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Smithsonian National Museum of Natural History, North American Mammals

  Carnivora · Canidae · Urocyon cinereoargenteus

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Urocyon cinereoargenteus

Gray Fox

Order: Carnivora
Family: Canidae

Image of Urocyon cinereoargenteus
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Conservation Status: Least Concern.

Gray Foxes are adept at climbing trees. They are active at night and during twilight, sleeping during the day in dense vegetation or secluded rocky places. Nursing mothers and pups use a den— a hollow log, abandoned building, tangle of brush, or cracked boulder—for shelter. When she is nursing small pups, the female stays within a few hundred meters of the den, but otherwise adults may range over a 2—5 square km area. Pups begin to forage on their own at about four months of age, and maintain close ties with the mother until they are about seven months old. By about ten months, both males and females are old enough to reproduce, and most females will have a litter annually from then on.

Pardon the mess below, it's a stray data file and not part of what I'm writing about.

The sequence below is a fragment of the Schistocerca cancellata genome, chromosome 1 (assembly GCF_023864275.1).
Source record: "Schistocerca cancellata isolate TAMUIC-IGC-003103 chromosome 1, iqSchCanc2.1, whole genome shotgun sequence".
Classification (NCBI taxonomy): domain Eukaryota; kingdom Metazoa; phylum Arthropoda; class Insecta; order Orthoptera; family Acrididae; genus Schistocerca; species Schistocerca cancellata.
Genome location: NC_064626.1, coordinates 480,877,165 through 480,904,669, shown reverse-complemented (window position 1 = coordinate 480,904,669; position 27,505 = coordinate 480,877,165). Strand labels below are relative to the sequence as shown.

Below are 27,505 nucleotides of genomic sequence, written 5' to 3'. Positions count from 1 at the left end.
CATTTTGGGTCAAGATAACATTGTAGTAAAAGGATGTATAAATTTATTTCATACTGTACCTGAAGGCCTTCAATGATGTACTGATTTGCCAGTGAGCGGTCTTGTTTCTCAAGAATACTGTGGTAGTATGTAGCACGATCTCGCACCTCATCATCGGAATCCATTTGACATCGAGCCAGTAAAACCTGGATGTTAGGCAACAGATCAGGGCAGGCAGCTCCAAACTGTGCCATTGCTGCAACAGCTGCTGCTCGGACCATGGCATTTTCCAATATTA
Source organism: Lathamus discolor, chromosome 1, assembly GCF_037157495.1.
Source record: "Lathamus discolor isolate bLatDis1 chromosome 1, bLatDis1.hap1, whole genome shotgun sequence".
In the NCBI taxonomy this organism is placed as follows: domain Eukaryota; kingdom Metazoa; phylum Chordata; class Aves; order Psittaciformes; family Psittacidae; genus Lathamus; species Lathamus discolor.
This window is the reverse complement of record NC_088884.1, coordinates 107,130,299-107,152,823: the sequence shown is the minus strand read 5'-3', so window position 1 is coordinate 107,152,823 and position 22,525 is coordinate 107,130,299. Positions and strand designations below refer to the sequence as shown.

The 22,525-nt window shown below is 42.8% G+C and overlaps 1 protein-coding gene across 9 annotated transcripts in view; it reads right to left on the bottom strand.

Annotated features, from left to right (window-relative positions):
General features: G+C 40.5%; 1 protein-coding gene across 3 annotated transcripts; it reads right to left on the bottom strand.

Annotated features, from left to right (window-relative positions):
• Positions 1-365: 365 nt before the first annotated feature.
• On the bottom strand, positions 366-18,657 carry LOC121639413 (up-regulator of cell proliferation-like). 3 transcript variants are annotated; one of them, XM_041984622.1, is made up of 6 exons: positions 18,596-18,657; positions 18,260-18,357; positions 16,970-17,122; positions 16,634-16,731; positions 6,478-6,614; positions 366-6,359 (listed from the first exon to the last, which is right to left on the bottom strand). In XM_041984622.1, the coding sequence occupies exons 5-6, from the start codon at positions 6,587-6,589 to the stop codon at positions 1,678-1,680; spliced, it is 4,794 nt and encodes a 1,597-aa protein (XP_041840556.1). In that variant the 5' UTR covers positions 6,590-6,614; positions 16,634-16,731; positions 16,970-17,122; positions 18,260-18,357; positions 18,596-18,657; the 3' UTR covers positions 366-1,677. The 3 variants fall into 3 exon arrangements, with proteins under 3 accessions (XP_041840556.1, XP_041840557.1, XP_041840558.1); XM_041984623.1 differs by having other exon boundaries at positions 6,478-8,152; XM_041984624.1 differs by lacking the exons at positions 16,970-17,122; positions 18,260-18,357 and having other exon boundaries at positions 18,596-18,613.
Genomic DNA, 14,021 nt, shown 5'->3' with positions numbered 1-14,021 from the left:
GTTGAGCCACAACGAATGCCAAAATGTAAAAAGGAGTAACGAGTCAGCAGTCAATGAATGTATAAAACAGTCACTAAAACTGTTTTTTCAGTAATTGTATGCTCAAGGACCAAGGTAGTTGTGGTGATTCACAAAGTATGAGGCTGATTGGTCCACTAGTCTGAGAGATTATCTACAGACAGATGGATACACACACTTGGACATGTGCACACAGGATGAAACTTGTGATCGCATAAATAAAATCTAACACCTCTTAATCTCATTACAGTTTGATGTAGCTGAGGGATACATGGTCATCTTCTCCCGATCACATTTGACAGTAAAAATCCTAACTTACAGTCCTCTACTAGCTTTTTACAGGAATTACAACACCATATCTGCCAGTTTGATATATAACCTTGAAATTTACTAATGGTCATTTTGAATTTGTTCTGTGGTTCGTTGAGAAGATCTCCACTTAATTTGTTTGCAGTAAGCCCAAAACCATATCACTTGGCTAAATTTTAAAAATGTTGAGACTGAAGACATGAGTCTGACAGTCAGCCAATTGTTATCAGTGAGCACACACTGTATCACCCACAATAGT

Also known as:

Zorra, Zorra Gris, Gato de Monte, Common Gray Fox

Sexual Dimorphism:



Range: 800-1,130 mm


Range: 3-7 kg


Schreber, J.C.D., 1775.  in Schreber's Die Säugthiere in Abbildungen nach der Natur mit Beschreibungen, Wolfgang Walther, Erlangen, 7 volumes, 1774-1846; 2(13):pl. 92[1775]; text: 3(21):361[1776].


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Distribution of Urocyon cinereoargenteus

Image of Urocyon cinereoargenteus
Urocyon cinereoargenteus (Gray Fox), Okaloosa
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Skull of Urocyon cinereoargenteus
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